It has been a dark, cursed pox upon web programming for a decade. Stories of old reveal tales of elder programmers, driven to madness by the horrors of IE 6 non-compliance in a world of essential web standards.
How many of you have had a site render beautifully in Firefox, Safari or even a later generation Internet Explorer, to only find a client crying and complaining days later, because his wife said the site looked “jarbled” on her home computer.
In your heart, just like millions of others, an anger grew slowly by slowly. A primitive sweat filled your brow as adrenaline fueled your body to hulking levels of irate anger and thrown Mountain Dew cans: Cheetos in tow and cat cowering in fear, the room gave in to your rage in knowing that there are still people on Earth too stubborn to stop using Internet Explorer 6.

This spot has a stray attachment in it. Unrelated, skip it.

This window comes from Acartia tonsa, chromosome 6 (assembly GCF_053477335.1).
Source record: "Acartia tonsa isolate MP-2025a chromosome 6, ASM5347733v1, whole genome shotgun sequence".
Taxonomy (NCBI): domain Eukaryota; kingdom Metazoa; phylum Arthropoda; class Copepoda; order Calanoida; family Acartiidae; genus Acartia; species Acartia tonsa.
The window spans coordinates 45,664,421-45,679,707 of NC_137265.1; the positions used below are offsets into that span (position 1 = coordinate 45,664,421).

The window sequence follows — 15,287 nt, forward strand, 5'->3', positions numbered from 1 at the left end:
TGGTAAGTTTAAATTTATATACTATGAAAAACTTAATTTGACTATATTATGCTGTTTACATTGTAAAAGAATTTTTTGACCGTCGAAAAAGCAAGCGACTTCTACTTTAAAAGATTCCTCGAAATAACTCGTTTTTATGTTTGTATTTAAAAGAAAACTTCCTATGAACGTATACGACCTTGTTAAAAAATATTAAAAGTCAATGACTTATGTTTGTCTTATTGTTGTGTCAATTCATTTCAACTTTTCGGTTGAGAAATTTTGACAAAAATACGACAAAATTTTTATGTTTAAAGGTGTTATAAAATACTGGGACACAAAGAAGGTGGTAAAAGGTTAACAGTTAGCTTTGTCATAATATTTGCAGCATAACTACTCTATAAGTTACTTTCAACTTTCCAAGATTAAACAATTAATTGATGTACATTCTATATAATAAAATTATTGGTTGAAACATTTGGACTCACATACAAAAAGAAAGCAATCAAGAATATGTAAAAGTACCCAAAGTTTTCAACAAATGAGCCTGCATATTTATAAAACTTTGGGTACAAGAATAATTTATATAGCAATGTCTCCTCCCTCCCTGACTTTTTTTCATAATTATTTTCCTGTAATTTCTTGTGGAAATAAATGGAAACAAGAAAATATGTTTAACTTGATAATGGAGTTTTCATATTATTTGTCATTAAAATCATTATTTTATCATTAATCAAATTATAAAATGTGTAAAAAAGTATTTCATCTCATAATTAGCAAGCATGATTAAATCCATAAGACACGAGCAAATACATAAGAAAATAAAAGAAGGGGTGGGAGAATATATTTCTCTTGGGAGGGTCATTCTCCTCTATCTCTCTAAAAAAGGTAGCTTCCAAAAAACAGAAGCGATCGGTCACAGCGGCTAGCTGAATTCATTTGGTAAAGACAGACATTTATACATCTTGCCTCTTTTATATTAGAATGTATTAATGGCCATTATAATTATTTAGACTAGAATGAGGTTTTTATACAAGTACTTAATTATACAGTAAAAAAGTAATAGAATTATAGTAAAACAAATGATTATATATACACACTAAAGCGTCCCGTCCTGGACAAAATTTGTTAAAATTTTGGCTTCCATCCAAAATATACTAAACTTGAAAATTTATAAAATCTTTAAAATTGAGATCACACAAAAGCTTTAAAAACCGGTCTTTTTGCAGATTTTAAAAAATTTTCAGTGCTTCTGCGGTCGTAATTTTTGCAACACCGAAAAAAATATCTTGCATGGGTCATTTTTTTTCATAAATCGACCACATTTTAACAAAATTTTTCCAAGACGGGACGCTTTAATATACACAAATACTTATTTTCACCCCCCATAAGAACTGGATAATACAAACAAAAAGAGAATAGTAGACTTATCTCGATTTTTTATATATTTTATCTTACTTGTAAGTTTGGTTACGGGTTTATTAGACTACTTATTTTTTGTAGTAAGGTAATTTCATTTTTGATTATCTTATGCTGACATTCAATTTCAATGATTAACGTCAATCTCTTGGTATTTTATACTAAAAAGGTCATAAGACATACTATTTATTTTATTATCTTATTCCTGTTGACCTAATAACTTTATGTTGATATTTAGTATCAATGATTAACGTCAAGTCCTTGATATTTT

All drama aside, IE 6 has been a bad actor on the stage of browsers, giving the users a slow, hunkering performance that is always in poor taste and decoration. It reads from a cue card built years ago and is smudged with all sorts of maladies that are just too tedious to fix; yet, it has been too bulky for the collective hooked cane of programmers to yank. There has been no good way to get rid of this hellbeast, until now.
Like a guilt-mounted alien civilization that unleashed a great beast upon the millennia ago, Microsoft has risen its corporate head to claim accountability for this global horror.
“Friends don’t let friends use Internet Explorer 6″. This will be the mantra of Microsoft’s campaign to ensure all people on Earth get rid of the browser. If there ever was an argument for mandatory automatic software updates that give the end user no choice, this would probably be it.